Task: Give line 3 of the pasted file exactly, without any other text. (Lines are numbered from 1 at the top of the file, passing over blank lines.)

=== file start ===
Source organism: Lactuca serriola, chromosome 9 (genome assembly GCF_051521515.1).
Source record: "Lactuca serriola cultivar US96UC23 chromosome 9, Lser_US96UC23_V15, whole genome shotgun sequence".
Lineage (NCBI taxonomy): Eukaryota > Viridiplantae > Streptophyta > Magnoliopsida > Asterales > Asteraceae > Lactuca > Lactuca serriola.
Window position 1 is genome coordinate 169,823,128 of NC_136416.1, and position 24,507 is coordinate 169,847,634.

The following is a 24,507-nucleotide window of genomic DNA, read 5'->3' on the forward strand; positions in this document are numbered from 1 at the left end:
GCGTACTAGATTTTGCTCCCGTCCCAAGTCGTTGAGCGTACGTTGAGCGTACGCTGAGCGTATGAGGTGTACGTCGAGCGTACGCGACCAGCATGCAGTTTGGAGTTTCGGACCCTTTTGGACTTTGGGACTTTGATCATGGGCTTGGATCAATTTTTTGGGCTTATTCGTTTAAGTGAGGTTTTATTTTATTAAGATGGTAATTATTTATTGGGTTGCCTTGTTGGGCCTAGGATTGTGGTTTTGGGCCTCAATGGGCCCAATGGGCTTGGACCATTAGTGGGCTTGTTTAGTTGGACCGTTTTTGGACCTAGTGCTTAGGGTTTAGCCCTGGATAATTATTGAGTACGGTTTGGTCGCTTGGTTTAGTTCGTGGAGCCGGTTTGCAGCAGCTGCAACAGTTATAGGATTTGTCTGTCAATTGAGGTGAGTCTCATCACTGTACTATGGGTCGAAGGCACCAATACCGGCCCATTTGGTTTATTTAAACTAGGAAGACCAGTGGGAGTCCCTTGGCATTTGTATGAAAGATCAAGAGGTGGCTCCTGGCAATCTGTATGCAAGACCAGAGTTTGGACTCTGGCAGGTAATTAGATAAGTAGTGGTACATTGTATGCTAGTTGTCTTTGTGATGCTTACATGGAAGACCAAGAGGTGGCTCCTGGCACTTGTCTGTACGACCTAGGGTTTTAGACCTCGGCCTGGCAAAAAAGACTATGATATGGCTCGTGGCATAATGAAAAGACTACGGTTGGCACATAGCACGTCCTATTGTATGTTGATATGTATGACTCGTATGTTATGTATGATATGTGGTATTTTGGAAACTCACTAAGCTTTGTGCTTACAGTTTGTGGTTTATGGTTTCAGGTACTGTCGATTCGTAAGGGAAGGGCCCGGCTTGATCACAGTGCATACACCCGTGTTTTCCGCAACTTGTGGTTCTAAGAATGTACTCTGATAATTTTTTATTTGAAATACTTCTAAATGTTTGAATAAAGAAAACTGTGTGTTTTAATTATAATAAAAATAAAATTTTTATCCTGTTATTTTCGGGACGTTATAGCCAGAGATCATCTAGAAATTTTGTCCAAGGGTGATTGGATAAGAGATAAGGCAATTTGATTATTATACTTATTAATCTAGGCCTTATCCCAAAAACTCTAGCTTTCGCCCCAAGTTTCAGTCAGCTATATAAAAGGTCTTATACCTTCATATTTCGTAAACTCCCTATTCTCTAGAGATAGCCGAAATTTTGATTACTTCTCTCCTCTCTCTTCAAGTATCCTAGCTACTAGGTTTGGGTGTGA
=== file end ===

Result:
Lineage (NCBI taxonomy): Eukaryota > Viridiplantae > Streptophyta > Magnoliopsida > Asterales > Asteraceae > Lactuca > Lactuca serriola.